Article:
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Inside The Enterprise | The PoliteMail Blog

Organizations and business leaders struggle to identify new ways of growing the business. Whether its innovating a new product, improving customer satisfaction scores, scaling production or enhancing brand visibility — it all starts with where the problem started – unmotivated employees.

Especially in a tight labor market, attracting, engaging and retaining talent is a top priority. On the flip side, pay is no longer the only incentive that employees find attractive. Employees today look for jobs that fit their lifestyle, offer growth opportunities, bestow a sense of ownership and even possibly some connection to a meaningful purpose.

To top it off, employees document and share workplace experiences on social media; another reason why many employers and business leaders are focusing on the all-important EX, i.e., the employee experience.

Employee experience starts with looking at your employees on the same level as your customers. It also means marketing to your employees in the same way as you would market to your customers.

Internal marketing or internal communications, although too often overlooked, plays a critical role in building employee experience.

Trust and buy-in

We often read about CEOs working hard to win buy-in from their boards or group of investors. Similarly, management teams strive to ensure that staff effectively buy in to what the company wants to achieve. At different levels in the organization, absence of an internal marketing plan could lead to a lack of buy-in or low engagement. Internal marketing can help educate employees about your company goals and also motivate them to achieve those goals.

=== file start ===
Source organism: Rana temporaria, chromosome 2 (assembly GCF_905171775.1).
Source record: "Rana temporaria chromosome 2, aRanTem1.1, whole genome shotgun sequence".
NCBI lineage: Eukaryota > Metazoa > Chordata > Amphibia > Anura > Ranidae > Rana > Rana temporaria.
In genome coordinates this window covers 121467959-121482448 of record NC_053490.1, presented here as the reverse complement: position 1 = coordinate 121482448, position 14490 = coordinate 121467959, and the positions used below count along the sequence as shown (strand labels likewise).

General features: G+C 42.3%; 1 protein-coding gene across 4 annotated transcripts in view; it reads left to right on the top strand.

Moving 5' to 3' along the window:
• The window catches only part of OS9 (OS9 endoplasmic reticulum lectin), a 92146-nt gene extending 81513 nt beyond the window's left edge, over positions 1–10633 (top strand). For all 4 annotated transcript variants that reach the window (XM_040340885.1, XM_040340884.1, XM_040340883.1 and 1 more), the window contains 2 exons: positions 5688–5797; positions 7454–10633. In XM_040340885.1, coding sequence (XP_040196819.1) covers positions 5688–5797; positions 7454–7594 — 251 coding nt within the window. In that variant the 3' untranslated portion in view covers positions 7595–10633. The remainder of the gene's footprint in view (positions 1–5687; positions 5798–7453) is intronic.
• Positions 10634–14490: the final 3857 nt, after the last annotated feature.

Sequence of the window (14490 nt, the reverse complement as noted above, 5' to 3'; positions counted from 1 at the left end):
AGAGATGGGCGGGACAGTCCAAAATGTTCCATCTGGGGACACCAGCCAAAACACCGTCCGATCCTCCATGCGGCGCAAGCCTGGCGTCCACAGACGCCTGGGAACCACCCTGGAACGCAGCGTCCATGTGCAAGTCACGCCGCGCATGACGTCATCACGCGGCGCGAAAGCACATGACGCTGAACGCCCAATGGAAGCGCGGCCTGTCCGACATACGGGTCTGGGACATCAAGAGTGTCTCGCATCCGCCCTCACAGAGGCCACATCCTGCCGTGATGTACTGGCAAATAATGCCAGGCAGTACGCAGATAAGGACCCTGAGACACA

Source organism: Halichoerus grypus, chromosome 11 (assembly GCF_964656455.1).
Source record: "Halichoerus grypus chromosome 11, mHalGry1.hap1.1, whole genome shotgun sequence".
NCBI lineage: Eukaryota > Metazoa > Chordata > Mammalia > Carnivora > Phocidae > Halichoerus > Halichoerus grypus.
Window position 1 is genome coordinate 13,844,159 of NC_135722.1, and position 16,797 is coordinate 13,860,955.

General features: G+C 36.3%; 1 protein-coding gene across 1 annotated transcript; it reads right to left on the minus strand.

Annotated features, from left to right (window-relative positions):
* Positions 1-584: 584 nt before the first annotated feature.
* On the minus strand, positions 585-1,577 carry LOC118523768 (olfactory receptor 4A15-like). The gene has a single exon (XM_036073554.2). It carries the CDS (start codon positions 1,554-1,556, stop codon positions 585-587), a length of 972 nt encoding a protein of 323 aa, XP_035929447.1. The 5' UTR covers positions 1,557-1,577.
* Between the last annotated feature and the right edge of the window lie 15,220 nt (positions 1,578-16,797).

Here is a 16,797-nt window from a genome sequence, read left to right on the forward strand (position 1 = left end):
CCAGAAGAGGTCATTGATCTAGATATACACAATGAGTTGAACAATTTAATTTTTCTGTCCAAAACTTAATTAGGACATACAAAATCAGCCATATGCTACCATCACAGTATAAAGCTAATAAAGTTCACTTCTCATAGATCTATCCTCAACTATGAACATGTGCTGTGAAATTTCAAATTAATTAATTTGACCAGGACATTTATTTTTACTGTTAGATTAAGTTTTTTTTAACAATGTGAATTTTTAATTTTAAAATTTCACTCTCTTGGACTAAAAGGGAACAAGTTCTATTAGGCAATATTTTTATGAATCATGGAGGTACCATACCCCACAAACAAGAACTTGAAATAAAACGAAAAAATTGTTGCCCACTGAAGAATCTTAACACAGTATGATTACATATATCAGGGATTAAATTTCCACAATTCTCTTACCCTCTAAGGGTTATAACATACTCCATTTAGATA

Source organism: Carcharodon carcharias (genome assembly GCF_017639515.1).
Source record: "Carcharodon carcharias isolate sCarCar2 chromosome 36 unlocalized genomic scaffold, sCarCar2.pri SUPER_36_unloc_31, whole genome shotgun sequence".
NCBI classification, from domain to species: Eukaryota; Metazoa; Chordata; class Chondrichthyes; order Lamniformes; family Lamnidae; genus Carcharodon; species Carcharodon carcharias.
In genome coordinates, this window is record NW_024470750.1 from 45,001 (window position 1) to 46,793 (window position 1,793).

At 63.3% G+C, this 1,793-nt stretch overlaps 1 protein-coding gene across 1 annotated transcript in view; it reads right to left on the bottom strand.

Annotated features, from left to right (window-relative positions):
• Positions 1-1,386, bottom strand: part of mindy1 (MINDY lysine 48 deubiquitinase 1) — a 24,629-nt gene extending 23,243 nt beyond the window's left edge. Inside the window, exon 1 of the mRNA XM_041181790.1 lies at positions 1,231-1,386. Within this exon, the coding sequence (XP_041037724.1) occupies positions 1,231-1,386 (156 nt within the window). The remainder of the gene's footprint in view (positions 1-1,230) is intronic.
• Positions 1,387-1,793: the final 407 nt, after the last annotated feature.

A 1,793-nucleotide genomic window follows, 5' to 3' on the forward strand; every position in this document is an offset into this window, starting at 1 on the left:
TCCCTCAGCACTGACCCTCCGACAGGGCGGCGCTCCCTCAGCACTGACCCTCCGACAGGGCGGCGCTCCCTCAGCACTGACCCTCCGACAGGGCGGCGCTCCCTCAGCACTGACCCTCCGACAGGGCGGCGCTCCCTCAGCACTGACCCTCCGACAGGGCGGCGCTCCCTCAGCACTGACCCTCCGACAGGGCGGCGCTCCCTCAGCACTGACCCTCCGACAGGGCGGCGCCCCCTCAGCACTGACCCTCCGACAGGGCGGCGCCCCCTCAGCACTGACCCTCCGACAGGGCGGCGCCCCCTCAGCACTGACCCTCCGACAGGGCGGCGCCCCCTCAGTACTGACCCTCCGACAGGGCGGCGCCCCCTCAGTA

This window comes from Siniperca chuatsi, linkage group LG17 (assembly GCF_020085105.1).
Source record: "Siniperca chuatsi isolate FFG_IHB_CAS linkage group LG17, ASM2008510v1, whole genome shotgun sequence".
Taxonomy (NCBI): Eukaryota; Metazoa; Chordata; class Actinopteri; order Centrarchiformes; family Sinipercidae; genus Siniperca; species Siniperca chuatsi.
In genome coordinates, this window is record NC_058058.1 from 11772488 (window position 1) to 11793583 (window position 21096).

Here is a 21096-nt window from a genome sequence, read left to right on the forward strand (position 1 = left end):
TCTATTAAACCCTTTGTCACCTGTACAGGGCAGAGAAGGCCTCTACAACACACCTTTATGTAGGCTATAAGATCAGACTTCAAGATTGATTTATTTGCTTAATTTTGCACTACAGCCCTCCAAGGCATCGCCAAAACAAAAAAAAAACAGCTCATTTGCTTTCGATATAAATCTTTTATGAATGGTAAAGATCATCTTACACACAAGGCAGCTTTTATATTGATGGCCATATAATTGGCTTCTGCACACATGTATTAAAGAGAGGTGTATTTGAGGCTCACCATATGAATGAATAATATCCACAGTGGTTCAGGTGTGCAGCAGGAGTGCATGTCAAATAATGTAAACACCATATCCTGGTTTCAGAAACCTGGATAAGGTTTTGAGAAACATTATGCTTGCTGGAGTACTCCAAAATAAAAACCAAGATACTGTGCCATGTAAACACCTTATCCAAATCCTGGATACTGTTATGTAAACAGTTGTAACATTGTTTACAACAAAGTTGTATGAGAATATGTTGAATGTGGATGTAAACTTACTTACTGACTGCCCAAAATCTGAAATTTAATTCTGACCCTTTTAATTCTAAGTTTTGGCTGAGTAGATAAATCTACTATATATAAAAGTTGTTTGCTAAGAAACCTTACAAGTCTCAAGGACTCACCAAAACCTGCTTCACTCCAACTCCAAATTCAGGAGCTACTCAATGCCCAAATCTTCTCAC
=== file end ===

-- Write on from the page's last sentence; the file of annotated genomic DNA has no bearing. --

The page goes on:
Building enthusiasm

Many individuals and roles are siloed in large organizations. It’s difficult to connect to the larger goal and feel enthusiastic about one’s contribution to that goal. Simply informing employees of company initiatives, policy changes and product releases is no longer enough. To build enthusiasm, engagement or encouragement, organizations must promote ideas actively, repeatedly, and enthusiastically as part of a strategic marketing communications plan. And like any marketing plan, metrics like employee advocacy, turnover, response rate, and feedback should be attached to measure buy-in or enthusiasm.

Awareness and alignment

When employees are not at the forefront of company news, they will often feel unacknowledged and inevitably, disengaged. To sell your vision, products or services, and to effectively address customer inquiries, employees need to know about your company initiatives or issues first-hand. Communicating and marketing to employees internally can help organizations keep employees engaged and aligned with your corporate values and purpose.

The good news is that there is little to no budget required to market to your internal audience and if you are a PoliteMail user, you probably have all the core measurement tools you need at your disposal. From email to intranet pages to social media channels and video, like any good marketing plan, marketers must monitor metrics like reach, frequency, attention and engagement, and strive to report measurable results.